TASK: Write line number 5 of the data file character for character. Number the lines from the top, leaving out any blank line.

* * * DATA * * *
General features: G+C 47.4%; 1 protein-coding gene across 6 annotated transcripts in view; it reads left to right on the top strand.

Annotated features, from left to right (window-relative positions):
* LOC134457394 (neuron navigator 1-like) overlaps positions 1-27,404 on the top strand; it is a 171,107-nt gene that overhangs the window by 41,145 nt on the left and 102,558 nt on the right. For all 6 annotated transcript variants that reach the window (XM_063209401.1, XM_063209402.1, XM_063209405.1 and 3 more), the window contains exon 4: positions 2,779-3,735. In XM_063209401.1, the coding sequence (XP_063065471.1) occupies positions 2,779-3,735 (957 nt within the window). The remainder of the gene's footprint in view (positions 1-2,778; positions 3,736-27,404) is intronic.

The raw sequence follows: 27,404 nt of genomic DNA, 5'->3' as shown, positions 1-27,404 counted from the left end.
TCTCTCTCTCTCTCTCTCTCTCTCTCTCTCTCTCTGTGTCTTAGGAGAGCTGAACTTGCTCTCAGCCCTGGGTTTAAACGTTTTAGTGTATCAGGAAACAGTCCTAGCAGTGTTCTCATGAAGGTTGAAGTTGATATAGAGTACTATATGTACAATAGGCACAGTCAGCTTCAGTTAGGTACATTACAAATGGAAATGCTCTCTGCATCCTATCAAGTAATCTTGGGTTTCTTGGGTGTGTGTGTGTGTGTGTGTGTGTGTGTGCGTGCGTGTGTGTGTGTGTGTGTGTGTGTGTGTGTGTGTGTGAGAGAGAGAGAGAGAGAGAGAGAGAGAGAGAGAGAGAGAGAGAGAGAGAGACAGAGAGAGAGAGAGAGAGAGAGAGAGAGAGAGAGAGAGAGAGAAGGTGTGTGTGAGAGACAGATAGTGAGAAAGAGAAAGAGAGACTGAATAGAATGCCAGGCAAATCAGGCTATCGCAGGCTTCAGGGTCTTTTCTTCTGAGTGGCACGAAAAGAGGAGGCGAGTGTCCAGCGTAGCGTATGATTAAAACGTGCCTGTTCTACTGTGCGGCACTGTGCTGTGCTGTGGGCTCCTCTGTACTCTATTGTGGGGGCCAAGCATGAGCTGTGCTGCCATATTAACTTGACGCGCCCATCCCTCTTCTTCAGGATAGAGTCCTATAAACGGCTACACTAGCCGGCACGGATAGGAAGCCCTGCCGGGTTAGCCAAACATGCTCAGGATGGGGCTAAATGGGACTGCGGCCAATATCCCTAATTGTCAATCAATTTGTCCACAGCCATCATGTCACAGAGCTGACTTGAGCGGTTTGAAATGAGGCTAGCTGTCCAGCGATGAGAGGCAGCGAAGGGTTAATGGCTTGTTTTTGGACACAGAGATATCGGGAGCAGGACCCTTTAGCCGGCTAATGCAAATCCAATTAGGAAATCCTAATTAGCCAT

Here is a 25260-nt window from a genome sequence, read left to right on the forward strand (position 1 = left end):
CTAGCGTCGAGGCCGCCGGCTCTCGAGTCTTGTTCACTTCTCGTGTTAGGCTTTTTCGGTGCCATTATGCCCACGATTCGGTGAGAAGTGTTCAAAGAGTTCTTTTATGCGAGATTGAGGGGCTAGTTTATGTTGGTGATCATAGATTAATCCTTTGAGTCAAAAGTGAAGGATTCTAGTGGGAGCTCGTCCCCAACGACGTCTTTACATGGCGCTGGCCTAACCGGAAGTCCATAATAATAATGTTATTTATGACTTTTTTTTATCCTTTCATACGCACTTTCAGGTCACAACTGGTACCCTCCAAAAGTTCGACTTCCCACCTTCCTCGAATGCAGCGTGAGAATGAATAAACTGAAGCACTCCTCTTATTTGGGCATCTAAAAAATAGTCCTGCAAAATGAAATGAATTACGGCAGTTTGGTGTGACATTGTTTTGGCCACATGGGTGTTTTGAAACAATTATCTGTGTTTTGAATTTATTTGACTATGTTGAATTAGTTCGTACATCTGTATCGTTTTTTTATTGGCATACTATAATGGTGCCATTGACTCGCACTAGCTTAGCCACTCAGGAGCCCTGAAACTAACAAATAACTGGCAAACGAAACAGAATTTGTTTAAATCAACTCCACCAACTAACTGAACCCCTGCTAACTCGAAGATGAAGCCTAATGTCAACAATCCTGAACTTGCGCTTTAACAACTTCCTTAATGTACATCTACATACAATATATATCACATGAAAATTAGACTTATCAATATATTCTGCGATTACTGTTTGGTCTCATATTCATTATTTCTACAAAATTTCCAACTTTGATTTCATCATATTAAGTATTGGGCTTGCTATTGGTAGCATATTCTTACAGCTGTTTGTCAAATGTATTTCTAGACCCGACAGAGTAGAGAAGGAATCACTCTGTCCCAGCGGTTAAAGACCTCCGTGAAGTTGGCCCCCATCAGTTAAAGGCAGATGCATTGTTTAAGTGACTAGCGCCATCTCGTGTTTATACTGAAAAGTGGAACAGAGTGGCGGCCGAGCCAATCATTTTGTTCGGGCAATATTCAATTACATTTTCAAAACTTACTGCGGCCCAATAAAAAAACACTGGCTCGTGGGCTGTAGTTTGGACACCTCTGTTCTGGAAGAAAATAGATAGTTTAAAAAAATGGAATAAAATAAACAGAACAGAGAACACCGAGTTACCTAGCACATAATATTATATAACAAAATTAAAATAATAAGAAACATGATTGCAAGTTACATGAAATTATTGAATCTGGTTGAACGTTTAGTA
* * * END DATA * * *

TCTCTCTCTCTCTCTCTCTCTCTCTCTCTCTCTCTGTGTCTTAGGAGAGCTGAACTTGCTCTCAGCCCTGGGTTTAAACGTTTTAGTGTATCAGGAAACAGTCCTAGCAGTGTTCTCATGAAGGTTGAAGTTGATATAGAGTACTATATGTACAATAGGCACAGTCAGCTTCAGTTAGGTACATTACAAATGGAAATGCTCTCTGCATCCTATCAAGTAATCTTGGGTTTCTTGGGTGTGTGTGTGTGTGTGTGTGTGTGTGTGCGTGCGTGTGTGTGTGTGTGTGTGTGTGTGTGTGTGTGTGTGAGAGAGAGAGAGAGAGAGAGAGAGAGAGAGAGAGAGAGAGAGAGAGAGAGACAGAGAGAGAGAGAGAGAGAGAGAGAGAGAGAGAGAGAGAGAGAAGGTGTGTGTGAGAGACAGATAGTGAGAAAGAGAAAGAGAGACTGAATAGAATGCCAGGCAAATCAGGCTATCGCAGGCTTCAGGGTCTTTTCTTCTGAGTGGCACGAAAAGAGGAGGCGAGTGTCCAGCGTAGCGTATGATTAAAACGTGCCTGTTCTACTGTGCGGCACTGTGCTGTGCTGTGGGCTCCTCTGTACTCTATTGTGGGGGCCAAGCATGAGCTGTGCTGCCATATTAACTTGACGCGCCCATCCCTCTTCTTCAGGATAGAGTCCTATAAACGGCTACACTAGCCGGCACGGATAGGAAGCCCTGCCGGGTTAGCCAAACATGCTCAGGATGGGGCTAAATGGGACTGCGGCCAATATCCCTAATTGTCAATCAATTTGTCCACAGCCATCATGTCACAGAGCTGACTTGAGCGGTTTGAAATGAGGCTAGCTGTCCAGCGATGAGAGGCAGCGAAGGGTTAATGGCTTGTTTTTGGACACAGAGATATCGGGAGCAGGACCCTTTAGCCGGCTAATGCAAATCCAATTAGGAAATCCTAATTAGCCAT